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An electric car timeline

Henry Stancu reports on the history of the electric car.

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1830s – Scotsman Robert Anderson and American Thomas Davenport have each been credited with building the first vehicles powered by an electric current. Both rolled on tracks and had non-rechargeable batteries.

1859 – In France, Gaston Plante invents the rechargeable lead-acid battery.

1867 – A two-wheeled electric cycle is invented by Austrian Franz Kravog and displayed at the World Exposition in Paris.

1881 – Frenchman Camille Faure improves Plante?s battery, which will later be used in autos. Gustave Trouve?s three-wheeled electric car d?buts at the International Exhibition of Electricity in Paris.

1884 – Briton Thomas Parker, who electrified the London Underground system and tramway lines, perfects an electric car.

1891 – An electric car is built by William Morrison in Des Moines, Iowa.

1893 – Various models of electric cars, including Morrison?s invention, are exhibited at the Chicago World?s Fair.

1896 – First U.S. electric car dealership, American Electric, opens in Chicago.

1897 – Electric taxis appear on New York City streets. Pope Manufacturing Co., in Hartford, Conn., becomes the first firm to build electric cars.

1900 – About a third of all cars produced in the U.S. are electric-powered.

1908 – Henry Ford?s Model-T goes into mass production reducing the cost of vehicles, increasing the popularity of gas-powered autos and ushering in the decline of electric cars.

1912 – The invention of the electric starter by Charles Kettering means no more hand cranking to fire up combustion engines and provides even less reason to drive a short-range electric car.

1920s – As more and better roads are built, electric autos lose popularity due to cheap gas, more horsepower and longer range of the combustion engines.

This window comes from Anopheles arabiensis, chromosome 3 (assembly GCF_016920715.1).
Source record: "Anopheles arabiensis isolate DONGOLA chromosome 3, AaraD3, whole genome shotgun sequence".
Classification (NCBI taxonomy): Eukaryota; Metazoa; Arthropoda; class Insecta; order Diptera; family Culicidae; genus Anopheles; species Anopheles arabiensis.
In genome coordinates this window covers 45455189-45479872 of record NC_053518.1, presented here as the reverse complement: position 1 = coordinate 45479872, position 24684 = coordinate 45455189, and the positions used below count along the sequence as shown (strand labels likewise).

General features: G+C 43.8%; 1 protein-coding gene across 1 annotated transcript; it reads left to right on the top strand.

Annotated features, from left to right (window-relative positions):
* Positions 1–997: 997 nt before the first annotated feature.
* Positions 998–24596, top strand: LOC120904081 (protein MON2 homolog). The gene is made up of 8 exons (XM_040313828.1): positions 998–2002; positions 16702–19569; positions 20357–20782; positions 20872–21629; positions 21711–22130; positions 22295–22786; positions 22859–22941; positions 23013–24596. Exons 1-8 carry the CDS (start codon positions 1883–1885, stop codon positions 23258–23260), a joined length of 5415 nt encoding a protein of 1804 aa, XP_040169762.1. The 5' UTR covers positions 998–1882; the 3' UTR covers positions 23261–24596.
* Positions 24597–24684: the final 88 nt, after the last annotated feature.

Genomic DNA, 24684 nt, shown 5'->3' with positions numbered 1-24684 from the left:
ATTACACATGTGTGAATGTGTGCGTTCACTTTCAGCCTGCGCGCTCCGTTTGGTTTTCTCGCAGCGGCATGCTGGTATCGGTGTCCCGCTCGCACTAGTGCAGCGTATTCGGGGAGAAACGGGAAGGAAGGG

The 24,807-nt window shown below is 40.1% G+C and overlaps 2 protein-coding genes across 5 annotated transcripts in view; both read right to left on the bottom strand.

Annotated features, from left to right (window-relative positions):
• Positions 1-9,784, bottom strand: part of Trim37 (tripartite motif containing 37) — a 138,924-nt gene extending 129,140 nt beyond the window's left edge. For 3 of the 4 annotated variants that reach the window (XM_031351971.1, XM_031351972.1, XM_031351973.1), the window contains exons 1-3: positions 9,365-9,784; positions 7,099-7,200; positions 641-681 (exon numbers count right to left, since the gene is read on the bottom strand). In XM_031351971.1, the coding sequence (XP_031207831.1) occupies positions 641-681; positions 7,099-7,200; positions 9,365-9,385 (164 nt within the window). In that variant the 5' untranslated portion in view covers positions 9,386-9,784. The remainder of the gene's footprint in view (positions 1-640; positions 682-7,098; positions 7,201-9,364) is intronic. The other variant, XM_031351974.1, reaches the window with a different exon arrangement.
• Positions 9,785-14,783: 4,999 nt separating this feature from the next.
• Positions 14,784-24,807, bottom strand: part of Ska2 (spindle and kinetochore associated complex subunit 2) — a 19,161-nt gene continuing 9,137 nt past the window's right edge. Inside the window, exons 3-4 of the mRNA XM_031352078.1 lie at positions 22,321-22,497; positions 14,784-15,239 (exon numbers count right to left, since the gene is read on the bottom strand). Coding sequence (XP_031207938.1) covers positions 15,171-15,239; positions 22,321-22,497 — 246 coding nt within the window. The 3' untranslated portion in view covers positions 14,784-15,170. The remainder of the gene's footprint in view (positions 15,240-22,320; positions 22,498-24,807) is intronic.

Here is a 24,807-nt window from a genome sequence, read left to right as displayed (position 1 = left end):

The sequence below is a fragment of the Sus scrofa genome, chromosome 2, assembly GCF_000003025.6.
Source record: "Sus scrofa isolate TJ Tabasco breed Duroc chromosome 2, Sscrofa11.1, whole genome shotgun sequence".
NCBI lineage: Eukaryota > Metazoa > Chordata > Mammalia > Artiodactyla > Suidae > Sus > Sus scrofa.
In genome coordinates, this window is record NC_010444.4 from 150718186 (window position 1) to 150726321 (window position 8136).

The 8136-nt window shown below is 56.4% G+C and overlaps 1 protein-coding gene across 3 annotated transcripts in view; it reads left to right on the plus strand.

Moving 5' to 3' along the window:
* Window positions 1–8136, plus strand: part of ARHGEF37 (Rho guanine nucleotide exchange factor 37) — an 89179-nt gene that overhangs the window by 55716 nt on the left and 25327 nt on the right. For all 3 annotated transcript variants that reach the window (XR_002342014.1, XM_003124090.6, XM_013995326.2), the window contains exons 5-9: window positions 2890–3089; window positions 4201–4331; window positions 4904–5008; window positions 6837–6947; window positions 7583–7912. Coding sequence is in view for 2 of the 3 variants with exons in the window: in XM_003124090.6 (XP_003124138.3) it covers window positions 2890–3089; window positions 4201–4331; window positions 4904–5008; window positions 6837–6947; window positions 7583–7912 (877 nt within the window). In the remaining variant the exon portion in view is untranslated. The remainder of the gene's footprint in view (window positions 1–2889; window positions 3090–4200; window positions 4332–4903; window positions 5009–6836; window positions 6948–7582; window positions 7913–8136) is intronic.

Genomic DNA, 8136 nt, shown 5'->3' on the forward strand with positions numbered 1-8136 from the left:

1960s – Except for golf carts and other short distance vehicles, the need for electric cars seems long gone but after the U.S. Congress suggests the use of electric autos as a way to reduce air pollution, 33 million Americans surveyed say they are interested in electric cars.

1970s – Soaring oil prices due to the 1973 Arab oil embargo and a growing environmental movement sparks renewed interest in electric cars.

1972 – New York scientist Victor Wouk, hailed as the ?Godfather of the Hybrid? and the brother of writer Herman Wouk, constructs a hybrid car using a new Buick Skylark provided by General Motors for a federal clean car program. In 1976, though, the U.S. Environmental Protection Agency axes the program.

1974 – The American-built CitiCar debuts at a Washington D.C. EV symposium and Vanguard-Sebring is ranked as the sixth-largest U.S. carmaker the following year, but production ceases a few years later.

1988 – GM teams up with California tech firm AeroVironment to design EV1.

1997 – World?s first mass-produced hybrid, the Toyota Prius, sells 18,000 units in the first year.

2000 – By now, Toyota, Honda, Nissan, GM and Ford are producing a limited number of EVs, some available on a lease-only basis.

2003 – GM announces it will reclaim all of its leased EV1s by the end of the next year, saying that it can no longer provide parts for repairs.

2006 – With a near $100,000 price tag, the Tesla Roadster is unveiled at San Francisco Auto Show with production slated for 2008.

2009 – Nissan announces that the first all-electric Leaf, with a range of about 160 km per full charge and a top speed of about 145 km/h, is scheduled to be sold in Japan, the U.S. and Europe the following year. GM and Mitsubishi announce similar plans for the Volt and iMiEV.

2011 – First Leafs, Volts and iMiEVs are sold in Canada.

  • An electric car timeline

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